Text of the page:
The Way To Prevent ACL Injuries
High school athletes account for about 2 million injuries and around a half-million doctor visits each year according to the CDC, but few of these injuries are as costly to a student-athlete and his or her family that a torn ACL.
An ACL tear in the knee will often lead to surgery and months of rehabilitation. Often, I’ll see many of these student-athletes during post-surgery rehabilitation, but I’d much rather see them before that – when our goal is preventing this all-too common injury from happening in the first place.”
One of four major ligaments in the knee, the anterior cruciate ligament (ACL) is a band of tissue that connects the thigh bone to the shin bone. An estimated 200,000 ACL injuries are reported in the U.S. each year, most commonly among athletes.
According to studies, women and girls are most susceptible to an ACL injury on the soccer pitch, while men and boys are more likely to experience an ACL injury while playing football. Despite occurring so often within aggressive contact sports, most ACL tears are non-contact injuries.
You have a student athlete plant their foot to quickly change direction, then bam, the ACL tears. Basically, their knee turns one way and their body goes the other. You’ll see this in soccer and football, but also sports like basketball, gymnastics, skiing, and so on.
Over the years our physical therapy team at Kinetic Physical Therapy & Wellness have worked with countless athletes post-surgery whose rehabilitation has led to successful outcomes. But we would rather stress the importance of taking steps to prevent such injuries from happening in the first place.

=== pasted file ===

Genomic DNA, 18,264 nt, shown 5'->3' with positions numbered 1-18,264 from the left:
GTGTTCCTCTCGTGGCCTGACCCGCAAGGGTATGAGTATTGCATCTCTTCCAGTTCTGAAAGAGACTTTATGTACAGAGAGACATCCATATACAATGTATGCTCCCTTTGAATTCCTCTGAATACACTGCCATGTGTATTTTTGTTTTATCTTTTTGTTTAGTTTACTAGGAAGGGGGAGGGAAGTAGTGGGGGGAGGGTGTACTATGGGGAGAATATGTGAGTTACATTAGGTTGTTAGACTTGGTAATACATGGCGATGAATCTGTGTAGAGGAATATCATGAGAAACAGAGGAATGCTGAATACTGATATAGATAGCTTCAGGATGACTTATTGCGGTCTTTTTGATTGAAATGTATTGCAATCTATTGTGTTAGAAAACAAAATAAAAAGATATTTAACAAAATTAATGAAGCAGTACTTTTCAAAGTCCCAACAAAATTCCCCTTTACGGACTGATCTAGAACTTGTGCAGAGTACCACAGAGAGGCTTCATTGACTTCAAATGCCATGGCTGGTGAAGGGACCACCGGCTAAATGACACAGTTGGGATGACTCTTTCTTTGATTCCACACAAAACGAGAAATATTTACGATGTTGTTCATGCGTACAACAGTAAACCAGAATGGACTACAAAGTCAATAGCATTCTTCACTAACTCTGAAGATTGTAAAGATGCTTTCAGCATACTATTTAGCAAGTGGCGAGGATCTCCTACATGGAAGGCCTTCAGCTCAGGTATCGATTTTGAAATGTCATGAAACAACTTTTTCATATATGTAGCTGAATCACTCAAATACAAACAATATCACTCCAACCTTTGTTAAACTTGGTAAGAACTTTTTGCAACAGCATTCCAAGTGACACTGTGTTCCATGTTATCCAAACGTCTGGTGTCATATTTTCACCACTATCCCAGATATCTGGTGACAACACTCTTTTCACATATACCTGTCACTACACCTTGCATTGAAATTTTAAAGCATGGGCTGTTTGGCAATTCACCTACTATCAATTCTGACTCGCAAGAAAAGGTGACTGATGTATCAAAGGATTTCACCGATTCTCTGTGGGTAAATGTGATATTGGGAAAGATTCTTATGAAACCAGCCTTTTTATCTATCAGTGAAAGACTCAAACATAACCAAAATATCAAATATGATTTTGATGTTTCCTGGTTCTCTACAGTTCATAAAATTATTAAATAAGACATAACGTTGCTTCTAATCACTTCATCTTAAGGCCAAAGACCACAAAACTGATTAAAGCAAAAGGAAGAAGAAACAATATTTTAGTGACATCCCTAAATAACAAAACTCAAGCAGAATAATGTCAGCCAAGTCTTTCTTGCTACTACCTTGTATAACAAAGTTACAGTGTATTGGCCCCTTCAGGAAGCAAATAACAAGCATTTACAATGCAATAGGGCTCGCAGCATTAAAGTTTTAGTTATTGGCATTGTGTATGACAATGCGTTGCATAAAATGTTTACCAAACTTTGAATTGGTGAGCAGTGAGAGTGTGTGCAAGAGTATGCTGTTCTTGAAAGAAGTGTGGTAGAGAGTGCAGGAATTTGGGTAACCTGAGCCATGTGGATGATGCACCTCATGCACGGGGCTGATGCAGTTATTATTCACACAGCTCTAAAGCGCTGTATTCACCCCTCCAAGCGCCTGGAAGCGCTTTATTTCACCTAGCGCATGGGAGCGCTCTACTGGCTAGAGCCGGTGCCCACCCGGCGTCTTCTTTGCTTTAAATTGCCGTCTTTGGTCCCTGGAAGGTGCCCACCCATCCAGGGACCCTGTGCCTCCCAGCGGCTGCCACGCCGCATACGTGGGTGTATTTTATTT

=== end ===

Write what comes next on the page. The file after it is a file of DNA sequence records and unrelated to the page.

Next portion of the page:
Here are four things to consider for athletes of all ages:
Stretching: The flexibility of hamstrings, quads and gluteal muscles is beneficial in preventing knee injuries.
Strength: Having not just strong, but also balanced muscle integrity, especially in the hips and thighs, can put an athlete on a good track toward preventing such injuries to the knees.
A Good Warm-Up: It’s well-known that the lack of a good warmup can lead to injury, and this is certainly the case with ACL injuries. Without the right amount of blood flow, the muscles can’t react quickly enough when an athlete cuts of pivots, opening the door to injury. In particular, we are a big fan of and teach the PEP program for prevention of ACL injuries.
Exercise Balance: In terms of exercise, it’s important athletes focus on all aspects of training: strength, endurance and flexibility. Remember to move in more than just straight lines. Cutting and change of directions is critical for training. Focusing on all three equally creates optimal stability in your body.
Physical therapists are specifically trained to identify weaknesses and imbalances in the body, then correct them with an eye toward both injury prevention and optimal athletic performance. If you are already having knee pain or have had an injury in the past, make sure you don’t wait until it’s too late to have a PT evaluate your movement.
Dr. Jones is a physical therapist, speaker, author and co-owner of Kinetic Physical Therapy & Wellness and Kinetic Pediatric Therapy who specializes and holds several credentials in orthopedics and manual therapy. He is a member of the American Physical Therapy Association, National Strength and Conditioning Association, and the American Academy of Orthopedic Manual Therapists.